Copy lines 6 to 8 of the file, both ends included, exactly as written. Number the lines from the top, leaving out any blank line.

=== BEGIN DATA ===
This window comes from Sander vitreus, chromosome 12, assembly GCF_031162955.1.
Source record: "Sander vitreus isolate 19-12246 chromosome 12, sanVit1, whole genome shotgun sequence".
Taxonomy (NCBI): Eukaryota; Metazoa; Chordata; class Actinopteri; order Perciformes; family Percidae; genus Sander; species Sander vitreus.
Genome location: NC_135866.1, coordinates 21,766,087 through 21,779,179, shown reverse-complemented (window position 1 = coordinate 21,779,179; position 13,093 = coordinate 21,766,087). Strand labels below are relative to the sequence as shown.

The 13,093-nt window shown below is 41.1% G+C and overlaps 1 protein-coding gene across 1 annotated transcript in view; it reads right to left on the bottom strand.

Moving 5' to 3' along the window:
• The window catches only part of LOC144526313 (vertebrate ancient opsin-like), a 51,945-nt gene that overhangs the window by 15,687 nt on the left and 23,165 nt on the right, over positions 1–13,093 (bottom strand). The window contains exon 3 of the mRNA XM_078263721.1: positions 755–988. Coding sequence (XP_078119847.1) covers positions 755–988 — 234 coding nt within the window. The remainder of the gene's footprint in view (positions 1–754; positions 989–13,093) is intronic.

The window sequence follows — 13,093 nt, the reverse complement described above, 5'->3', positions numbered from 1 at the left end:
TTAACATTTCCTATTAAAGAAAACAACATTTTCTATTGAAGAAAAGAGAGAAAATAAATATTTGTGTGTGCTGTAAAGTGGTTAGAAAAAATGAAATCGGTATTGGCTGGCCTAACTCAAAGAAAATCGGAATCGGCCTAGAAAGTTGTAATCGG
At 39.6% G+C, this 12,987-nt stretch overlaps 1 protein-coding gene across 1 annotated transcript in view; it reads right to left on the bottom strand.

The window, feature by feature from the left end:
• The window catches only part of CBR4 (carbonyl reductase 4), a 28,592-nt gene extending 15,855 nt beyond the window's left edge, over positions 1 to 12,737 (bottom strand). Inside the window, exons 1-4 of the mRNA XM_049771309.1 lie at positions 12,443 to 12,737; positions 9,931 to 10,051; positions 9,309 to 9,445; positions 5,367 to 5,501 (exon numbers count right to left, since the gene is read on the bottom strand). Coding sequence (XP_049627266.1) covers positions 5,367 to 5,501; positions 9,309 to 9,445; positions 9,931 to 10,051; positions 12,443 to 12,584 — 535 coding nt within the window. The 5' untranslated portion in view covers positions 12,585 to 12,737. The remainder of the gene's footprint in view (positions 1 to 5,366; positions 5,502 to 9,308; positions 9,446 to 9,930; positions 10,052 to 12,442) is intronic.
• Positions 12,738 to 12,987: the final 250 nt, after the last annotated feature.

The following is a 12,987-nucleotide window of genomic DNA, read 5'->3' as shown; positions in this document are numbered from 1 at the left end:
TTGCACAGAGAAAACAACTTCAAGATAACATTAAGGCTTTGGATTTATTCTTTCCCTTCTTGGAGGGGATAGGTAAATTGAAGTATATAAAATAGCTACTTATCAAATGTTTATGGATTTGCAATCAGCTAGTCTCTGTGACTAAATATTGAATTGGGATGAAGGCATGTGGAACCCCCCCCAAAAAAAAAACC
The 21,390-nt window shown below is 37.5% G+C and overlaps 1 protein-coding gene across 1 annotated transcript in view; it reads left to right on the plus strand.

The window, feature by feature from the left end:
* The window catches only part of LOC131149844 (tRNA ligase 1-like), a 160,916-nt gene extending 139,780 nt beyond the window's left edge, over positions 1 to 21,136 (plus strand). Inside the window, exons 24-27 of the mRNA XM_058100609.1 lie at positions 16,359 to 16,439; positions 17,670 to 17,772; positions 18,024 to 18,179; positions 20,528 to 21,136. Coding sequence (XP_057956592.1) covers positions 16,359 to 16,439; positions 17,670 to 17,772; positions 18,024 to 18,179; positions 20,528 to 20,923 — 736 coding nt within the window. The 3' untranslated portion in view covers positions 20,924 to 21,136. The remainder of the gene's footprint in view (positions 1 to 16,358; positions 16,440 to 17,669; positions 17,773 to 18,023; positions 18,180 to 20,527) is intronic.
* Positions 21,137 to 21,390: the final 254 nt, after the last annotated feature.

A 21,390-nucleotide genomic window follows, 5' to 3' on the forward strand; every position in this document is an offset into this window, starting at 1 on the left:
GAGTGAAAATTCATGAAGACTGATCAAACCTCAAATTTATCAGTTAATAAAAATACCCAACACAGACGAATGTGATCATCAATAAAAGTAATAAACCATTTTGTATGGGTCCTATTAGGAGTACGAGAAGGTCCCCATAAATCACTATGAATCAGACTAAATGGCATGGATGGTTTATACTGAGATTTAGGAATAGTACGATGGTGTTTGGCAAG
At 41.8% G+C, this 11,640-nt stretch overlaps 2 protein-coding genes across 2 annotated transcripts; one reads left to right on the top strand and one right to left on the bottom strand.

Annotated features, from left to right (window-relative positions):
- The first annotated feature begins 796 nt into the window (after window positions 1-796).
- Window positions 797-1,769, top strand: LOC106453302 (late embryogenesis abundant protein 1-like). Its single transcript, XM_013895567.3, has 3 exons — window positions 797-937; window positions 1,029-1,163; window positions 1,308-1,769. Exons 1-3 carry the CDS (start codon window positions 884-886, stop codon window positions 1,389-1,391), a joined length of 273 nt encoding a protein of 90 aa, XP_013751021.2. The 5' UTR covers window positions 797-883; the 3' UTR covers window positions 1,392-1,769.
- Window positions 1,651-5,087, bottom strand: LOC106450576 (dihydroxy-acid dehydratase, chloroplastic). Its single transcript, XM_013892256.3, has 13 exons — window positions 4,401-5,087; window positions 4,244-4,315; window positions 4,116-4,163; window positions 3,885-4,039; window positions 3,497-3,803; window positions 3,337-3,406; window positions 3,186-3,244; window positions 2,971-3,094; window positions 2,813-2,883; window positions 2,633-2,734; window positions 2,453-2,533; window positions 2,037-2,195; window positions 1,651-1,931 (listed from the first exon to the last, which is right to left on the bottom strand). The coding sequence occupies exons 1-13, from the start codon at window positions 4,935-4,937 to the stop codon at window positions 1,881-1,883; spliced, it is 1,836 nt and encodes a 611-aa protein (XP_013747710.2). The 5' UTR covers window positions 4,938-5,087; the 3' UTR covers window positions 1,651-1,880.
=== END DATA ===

Moving 5' to 3' along the window:
• The window catches only part of LOC144526313 (vertebrate ancient opsin-like), a 51,945-nt gene that overhangs the window by 15,687 nt on the left and 23,165 nt on the right, over positions 1–13,093 (bottom strand). The window contains exon 3 of the mRNA XM_078263721.1: positions 755–988. Coding sequence (XP_078119847.1) covers positions 755–988 — 234 coding nt within the window. The remainder of the gene's footprint in view (positions 1–754; positions 989–13,093) is intronic.

The window sequence follows — 13,093 nt, the reverse complement described above, 5'->3', positions numbered from 1 at the left end: